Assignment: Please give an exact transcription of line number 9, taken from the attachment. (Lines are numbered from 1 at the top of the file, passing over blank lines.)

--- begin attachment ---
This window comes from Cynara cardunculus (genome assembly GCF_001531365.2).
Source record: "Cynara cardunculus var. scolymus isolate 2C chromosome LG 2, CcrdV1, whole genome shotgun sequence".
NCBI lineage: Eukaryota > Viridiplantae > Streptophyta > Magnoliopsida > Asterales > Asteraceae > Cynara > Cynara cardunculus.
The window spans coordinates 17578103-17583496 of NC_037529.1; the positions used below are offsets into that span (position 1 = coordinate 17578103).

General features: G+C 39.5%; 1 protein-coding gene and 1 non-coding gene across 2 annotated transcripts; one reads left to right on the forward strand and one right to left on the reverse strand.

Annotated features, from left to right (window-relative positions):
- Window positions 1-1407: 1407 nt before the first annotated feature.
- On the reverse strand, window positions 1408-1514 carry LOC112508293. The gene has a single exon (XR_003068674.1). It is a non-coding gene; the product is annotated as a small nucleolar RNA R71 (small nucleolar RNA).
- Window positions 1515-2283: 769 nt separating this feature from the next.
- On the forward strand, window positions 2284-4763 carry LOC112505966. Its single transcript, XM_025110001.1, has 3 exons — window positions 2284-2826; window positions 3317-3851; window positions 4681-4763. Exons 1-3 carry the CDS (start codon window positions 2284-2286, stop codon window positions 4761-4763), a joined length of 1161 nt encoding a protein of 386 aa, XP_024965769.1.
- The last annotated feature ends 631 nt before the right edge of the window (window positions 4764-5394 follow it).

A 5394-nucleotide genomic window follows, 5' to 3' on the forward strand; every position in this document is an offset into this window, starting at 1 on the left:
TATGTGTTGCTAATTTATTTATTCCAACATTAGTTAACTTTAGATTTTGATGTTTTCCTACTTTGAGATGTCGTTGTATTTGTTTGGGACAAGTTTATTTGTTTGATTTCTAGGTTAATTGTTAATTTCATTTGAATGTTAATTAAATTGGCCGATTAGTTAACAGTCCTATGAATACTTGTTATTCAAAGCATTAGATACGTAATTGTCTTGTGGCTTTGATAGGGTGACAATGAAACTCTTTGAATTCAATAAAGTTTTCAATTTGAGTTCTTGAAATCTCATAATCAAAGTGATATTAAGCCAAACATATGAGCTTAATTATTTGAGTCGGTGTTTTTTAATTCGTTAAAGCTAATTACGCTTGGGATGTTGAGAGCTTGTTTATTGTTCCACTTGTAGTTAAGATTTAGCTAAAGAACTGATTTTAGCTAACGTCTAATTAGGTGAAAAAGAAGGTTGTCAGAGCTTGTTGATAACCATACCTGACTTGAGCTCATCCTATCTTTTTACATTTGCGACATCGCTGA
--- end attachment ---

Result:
- Window positions 1515-2283: 769 nt separating this feature from the next.